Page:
Combat archaeology: material culture and modern conflict,
London, UK, Duckworth, 144pp.
(Duckworth Debates in Archaeology).
Full text not available from this repository.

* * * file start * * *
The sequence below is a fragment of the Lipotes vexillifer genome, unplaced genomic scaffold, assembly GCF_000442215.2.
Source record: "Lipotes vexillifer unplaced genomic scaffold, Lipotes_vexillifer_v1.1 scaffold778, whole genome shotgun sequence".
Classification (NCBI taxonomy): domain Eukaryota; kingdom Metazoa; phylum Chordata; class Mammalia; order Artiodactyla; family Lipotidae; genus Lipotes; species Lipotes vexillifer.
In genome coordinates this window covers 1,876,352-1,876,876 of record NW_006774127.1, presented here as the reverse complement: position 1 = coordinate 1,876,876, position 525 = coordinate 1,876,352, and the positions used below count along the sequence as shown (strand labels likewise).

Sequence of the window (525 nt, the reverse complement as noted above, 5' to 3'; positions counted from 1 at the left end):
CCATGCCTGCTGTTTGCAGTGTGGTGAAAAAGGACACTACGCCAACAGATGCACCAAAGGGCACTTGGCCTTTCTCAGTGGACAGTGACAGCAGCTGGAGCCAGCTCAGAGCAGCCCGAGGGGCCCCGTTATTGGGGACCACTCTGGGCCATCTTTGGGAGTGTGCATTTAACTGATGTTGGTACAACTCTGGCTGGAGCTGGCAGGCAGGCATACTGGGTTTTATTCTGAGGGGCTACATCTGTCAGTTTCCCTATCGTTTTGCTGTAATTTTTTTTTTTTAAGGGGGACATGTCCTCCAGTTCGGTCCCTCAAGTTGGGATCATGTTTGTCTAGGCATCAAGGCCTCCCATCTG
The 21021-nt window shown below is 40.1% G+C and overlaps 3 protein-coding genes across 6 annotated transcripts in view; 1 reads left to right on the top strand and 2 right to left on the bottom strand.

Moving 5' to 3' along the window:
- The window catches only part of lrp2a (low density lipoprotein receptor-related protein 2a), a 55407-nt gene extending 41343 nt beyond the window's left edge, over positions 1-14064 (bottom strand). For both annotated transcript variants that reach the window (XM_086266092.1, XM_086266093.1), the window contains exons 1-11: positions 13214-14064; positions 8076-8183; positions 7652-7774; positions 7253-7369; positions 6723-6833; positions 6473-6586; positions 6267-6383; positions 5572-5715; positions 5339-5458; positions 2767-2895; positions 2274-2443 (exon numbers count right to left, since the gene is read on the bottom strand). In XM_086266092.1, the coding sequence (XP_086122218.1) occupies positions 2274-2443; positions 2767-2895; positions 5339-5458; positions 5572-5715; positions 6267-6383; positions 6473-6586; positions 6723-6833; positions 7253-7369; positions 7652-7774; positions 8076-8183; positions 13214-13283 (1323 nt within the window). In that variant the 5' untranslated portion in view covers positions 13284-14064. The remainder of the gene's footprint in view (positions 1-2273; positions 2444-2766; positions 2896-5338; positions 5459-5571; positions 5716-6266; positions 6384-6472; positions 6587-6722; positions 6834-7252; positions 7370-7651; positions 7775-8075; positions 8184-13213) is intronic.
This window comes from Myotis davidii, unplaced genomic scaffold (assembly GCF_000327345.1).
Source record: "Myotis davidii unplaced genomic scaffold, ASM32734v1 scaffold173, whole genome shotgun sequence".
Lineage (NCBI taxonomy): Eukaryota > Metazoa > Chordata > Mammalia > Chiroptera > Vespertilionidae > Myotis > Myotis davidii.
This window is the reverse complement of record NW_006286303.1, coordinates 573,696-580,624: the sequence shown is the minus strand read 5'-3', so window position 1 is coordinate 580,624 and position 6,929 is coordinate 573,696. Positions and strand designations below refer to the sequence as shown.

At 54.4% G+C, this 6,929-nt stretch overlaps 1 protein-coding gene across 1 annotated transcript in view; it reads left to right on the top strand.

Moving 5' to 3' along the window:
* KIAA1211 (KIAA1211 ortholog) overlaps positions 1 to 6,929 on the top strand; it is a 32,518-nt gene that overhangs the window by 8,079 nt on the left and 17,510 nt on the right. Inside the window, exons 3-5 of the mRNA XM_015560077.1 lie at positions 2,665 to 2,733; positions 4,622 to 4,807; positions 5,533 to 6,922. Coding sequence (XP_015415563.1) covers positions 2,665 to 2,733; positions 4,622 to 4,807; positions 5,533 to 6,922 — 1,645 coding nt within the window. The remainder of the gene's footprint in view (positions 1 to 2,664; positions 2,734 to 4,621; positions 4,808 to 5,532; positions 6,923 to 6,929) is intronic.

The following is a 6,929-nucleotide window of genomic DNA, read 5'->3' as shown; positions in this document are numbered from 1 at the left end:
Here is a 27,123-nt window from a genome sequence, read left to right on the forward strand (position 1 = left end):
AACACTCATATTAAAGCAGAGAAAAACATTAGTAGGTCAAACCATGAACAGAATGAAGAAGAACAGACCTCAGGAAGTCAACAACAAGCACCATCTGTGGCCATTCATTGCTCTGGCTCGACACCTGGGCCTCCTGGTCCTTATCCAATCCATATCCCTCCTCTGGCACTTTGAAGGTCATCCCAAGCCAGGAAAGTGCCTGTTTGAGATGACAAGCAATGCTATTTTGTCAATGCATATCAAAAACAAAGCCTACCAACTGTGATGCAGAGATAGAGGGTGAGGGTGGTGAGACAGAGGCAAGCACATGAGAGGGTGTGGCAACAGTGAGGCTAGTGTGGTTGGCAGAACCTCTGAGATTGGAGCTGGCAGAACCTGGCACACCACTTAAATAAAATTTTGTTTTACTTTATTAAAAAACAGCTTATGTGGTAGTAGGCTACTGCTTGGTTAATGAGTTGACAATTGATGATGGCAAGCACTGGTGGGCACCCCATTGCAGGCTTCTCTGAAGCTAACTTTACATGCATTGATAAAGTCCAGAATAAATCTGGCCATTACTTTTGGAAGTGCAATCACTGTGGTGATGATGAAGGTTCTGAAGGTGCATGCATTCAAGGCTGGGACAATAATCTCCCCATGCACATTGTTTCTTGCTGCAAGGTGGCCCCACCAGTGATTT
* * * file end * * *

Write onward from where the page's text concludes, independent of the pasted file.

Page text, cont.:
The archaeology of recent conflict is a fast-moving field of research. It is challenging and provocative. It deals with established historical events for which the material remains are unquestionably ‘heritage’, but also the more recent, tragic and heavily politicised events, actions and places whose meaning and significance is more ambiguous. But although recent and familiar, it is also a subject that draws closely on established principles of archaeological theory and practice, while also connecting with the related fields of history, anthropology, sociology, philosophy, art and representation. John Schofield draws together projects and ideas from a diverse literature and from his own research, presenting them as a worked example of contemporary archaeology, of heritage management practice and of archaeological principles and theory. This study encapsulates a lively area of current debate: fascinating, challenging, controversial, contemporary and cross-disciplinary.
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